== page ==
My name is Naomi Scott, and I was selected as a fellow in the Eugenie Clark Field Research Skills and Leadership Program. Growing up I watched educational tv shows about the ocean and its organisms but living in Chicago, IL gave me little access to it. Overtime I realized that the ocean was something that I loved and wanted to explore but I struggled to find the ways to do that. When it came time for me to go to college I was excited to finally be able to study the ocean in an academic setting. My academic background is in Biology and Environmental Science, but I knew since I was a child that I wanted to do shark research.
All throughout college, I applied to shark research programs but could never seem to getmy foot in the door. Luckily a friend sent me the flyer for this fellowship, I applied, and thankfully I was accepted. Initially, I had no idea what to expect from the program, but I was ecstatic to finally get some hands-on experience doing shark research. I remember the first day like yesterday; we were on Tonya Wiley’s boat deploying gillnets and long lines for the Gulfspan project. I was very nervous because I’d never seen, let alone touched, a shark in person. We got our first shark, and it was an absolute frenzy of people yelling for a muscle punch, fin clip, and measurements! I remember the first time I had to call out the measurements for a shark and I had no idea what a precaudal lump was and it dawned on me that I had so much to learn and this is the experience that would teach me. It felt so surreal to finally be doing the things that I’d always said I wanted to do. It was the most invigorating feeling ever, and although there was so much I had no idea how to do, I knew I had Tonya and Jayne there to walk me through every step of the way. Before this fellowship,
I’d had other research experiences, but this is the first one where I felt like a true scientist in the field collecting valuable data. I can honestly say that every week after that was a newkind of thrill that I’ll honestly never forget. One of my favorite things about this fellowship was the fact that they incorporated so many other institutions to give us a very well-rounded experience. We got to work with New College of Florida, MISS, Chicago’s Zoological Society’s Sarasota Dolphin Research Program and Havenworth Coastal Conservation. We participated in dolphin surveys, purse seines, drum lining, spotted eagle ray capture and release, data collection and entry, and even learned some basic statistics using R. Every week, we got to learn something new while building off the skills we’d learned in the previous week. This fellowship was the most fun and informative research experience I’ve ever had and truly one that I’ll never forget. I am very grateful to say that I was apart of the Eugenie Clark Field Research Skills and Leadership Program.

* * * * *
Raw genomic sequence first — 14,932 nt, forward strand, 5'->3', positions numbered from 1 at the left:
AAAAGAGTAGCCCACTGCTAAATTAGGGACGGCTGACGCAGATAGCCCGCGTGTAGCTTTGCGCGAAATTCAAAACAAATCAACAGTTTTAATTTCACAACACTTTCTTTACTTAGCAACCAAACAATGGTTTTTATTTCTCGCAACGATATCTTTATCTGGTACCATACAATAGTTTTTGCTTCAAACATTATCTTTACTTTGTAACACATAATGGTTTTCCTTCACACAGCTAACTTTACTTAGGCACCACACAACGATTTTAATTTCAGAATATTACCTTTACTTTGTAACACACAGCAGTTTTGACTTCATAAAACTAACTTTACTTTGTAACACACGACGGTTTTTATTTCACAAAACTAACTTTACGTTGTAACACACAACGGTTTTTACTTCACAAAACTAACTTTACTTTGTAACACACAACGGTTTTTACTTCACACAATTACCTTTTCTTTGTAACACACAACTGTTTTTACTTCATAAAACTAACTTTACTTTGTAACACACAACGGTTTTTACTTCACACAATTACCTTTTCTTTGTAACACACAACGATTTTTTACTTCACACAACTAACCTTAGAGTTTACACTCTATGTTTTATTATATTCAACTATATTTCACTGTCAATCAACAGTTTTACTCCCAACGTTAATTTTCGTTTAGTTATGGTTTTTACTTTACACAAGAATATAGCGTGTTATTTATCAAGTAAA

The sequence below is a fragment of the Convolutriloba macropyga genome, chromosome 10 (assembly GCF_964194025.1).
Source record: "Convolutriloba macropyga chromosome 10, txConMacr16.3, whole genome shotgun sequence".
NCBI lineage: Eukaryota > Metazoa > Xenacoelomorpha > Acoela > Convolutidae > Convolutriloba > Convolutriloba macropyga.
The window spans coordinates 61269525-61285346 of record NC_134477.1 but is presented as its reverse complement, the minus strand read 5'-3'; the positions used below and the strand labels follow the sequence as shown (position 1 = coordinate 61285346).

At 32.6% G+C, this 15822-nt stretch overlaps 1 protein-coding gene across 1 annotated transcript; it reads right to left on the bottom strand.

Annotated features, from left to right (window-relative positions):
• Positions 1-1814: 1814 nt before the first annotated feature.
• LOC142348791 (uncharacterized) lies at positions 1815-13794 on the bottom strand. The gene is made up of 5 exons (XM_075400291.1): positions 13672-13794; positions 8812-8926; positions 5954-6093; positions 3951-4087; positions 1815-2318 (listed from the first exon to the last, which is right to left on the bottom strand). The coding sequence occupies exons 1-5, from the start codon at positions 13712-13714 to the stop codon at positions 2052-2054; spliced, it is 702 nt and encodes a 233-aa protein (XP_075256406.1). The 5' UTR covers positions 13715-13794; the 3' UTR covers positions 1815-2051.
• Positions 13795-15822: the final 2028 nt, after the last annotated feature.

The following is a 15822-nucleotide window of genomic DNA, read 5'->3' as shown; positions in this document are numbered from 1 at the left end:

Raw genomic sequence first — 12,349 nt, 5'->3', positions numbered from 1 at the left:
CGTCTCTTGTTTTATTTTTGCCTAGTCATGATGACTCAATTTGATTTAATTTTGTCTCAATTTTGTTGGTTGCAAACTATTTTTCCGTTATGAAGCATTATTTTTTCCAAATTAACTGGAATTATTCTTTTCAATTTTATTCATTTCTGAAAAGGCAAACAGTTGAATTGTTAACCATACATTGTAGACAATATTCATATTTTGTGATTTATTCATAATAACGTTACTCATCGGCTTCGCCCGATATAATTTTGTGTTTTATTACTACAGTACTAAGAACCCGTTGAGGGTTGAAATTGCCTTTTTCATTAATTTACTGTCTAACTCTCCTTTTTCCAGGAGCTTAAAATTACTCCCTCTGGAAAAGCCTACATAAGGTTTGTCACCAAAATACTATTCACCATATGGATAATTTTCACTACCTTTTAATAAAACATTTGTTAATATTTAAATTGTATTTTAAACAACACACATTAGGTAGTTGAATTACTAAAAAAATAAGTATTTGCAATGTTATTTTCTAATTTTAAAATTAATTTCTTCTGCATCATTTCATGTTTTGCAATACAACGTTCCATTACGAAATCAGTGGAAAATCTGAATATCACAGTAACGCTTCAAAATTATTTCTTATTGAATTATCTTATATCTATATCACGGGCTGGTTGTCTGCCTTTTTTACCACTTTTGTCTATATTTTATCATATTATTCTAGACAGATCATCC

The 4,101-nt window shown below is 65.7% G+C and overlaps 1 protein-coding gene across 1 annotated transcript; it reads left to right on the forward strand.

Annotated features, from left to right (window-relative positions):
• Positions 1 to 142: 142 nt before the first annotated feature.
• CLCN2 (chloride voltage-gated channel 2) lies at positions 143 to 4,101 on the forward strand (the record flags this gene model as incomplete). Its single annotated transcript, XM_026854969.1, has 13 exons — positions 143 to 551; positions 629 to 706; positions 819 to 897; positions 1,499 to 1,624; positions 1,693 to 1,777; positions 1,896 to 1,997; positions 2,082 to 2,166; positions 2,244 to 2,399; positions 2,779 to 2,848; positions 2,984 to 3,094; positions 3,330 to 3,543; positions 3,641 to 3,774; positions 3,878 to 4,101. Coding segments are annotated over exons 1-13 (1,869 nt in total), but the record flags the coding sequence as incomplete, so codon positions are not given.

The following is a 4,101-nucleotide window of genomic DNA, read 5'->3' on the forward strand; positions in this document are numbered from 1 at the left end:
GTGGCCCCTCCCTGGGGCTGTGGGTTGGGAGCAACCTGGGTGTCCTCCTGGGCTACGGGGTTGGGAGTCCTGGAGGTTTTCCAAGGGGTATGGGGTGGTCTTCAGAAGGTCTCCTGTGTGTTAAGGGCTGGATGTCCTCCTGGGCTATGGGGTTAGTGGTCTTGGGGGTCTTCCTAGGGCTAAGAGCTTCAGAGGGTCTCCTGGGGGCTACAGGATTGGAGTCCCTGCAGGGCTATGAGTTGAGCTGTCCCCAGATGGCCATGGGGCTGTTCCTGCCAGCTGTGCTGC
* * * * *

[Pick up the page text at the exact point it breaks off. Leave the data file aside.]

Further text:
MISS provides a community and funded opportunities for gender minorities of color who wish to enter the field of shark sciences. We aim to show that there are many gender minorities of color succeeding in and interested in this field.
We fundraise and apply for grants to create paid opportunities to attempt to knock down the financial barrier into shark sciences. We encourage other organizations in our field to do the same.
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